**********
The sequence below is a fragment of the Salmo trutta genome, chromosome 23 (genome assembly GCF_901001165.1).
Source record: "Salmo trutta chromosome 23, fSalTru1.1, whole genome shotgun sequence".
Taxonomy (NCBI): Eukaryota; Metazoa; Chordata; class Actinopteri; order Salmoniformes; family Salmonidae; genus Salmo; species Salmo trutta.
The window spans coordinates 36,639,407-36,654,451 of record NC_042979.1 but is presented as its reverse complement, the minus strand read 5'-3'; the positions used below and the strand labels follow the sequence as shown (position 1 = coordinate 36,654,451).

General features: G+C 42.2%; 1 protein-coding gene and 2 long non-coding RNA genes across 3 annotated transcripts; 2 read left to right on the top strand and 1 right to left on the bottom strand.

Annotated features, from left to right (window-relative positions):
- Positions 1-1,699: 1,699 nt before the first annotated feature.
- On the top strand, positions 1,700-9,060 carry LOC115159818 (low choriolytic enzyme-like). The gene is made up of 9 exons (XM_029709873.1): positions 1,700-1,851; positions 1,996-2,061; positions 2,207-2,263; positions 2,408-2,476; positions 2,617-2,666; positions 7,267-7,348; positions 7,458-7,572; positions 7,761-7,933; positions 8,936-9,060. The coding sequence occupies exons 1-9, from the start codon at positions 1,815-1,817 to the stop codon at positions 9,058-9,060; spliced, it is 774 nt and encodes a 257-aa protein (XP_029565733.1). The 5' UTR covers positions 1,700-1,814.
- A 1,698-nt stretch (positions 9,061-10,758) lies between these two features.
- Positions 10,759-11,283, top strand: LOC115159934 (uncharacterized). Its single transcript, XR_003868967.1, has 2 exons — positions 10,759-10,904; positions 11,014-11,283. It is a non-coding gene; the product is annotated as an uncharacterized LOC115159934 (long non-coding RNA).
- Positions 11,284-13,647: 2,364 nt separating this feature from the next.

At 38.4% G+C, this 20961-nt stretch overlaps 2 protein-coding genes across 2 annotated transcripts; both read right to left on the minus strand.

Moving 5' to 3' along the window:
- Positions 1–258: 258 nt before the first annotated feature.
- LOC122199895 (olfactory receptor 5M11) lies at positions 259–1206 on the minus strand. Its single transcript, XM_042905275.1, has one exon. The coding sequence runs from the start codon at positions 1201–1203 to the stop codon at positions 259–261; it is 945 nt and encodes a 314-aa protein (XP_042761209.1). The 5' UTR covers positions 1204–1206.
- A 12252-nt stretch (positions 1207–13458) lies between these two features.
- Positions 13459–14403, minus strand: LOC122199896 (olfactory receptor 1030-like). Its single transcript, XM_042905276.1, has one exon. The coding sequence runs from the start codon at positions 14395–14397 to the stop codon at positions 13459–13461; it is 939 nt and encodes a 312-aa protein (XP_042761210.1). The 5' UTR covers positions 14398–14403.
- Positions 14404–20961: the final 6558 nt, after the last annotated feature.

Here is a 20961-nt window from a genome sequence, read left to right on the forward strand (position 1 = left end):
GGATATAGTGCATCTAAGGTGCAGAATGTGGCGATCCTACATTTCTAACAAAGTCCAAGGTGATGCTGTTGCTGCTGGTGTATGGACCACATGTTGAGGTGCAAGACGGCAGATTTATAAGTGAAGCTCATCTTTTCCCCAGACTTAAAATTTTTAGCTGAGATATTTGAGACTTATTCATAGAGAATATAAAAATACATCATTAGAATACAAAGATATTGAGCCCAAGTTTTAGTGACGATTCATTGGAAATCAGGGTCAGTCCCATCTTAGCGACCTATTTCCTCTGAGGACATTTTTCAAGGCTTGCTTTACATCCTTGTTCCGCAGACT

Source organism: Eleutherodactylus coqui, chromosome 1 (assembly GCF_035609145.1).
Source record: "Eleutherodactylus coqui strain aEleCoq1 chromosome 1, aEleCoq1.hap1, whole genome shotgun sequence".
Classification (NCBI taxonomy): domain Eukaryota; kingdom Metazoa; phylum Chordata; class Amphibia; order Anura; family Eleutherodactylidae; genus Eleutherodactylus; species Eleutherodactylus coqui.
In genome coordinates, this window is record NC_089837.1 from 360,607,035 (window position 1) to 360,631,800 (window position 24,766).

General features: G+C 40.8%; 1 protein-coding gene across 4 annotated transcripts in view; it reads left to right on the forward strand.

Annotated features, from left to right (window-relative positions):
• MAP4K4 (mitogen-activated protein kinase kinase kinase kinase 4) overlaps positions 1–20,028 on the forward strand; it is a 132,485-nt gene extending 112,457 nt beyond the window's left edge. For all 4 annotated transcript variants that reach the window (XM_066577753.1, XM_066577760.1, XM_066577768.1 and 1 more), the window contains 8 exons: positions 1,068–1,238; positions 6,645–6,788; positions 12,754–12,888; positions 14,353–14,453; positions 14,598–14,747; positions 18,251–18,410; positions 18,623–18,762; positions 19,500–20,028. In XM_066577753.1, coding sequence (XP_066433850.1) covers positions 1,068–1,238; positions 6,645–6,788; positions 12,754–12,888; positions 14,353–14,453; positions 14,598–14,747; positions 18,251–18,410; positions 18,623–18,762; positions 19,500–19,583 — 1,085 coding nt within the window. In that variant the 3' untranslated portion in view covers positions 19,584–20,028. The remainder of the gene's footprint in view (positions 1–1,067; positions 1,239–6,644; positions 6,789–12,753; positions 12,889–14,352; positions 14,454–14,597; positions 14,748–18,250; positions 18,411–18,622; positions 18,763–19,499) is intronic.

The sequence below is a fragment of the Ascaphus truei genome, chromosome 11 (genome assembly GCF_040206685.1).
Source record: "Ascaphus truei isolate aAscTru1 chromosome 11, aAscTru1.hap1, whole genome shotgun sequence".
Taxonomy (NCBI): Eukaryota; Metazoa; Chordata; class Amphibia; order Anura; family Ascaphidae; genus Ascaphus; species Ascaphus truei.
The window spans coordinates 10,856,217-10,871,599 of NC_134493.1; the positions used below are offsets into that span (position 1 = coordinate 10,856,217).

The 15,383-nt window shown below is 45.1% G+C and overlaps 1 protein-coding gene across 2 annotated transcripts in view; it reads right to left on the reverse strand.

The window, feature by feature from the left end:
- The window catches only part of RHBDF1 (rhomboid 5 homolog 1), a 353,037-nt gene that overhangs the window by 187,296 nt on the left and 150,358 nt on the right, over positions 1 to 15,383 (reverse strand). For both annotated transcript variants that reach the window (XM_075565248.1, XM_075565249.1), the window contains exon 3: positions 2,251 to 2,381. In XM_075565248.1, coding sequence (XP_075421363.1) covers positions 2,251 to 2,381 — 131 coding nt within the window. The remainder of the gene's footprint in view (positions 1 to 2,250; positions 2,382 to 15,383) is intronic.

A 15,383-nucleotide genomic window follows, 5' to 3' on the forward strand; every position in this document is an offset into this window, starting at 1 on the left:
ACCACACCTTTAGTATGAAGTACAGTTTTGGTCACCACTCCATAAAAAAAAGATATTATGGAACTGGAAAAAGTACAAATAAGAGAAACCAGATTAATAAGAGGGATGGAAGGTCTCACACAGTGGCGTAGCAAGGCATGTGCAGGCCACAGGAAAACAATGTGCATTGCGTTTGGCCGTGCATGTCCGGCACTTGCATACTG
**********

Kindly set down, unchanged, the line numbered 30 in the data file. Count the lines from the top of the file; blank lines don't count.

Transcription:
Taxonomy (NCBI): Eukaryota; Metazoa; Chordata; class Amphibia; order Anura; family Ascaphidae; genus Ascaphus; species Ascaphus truei.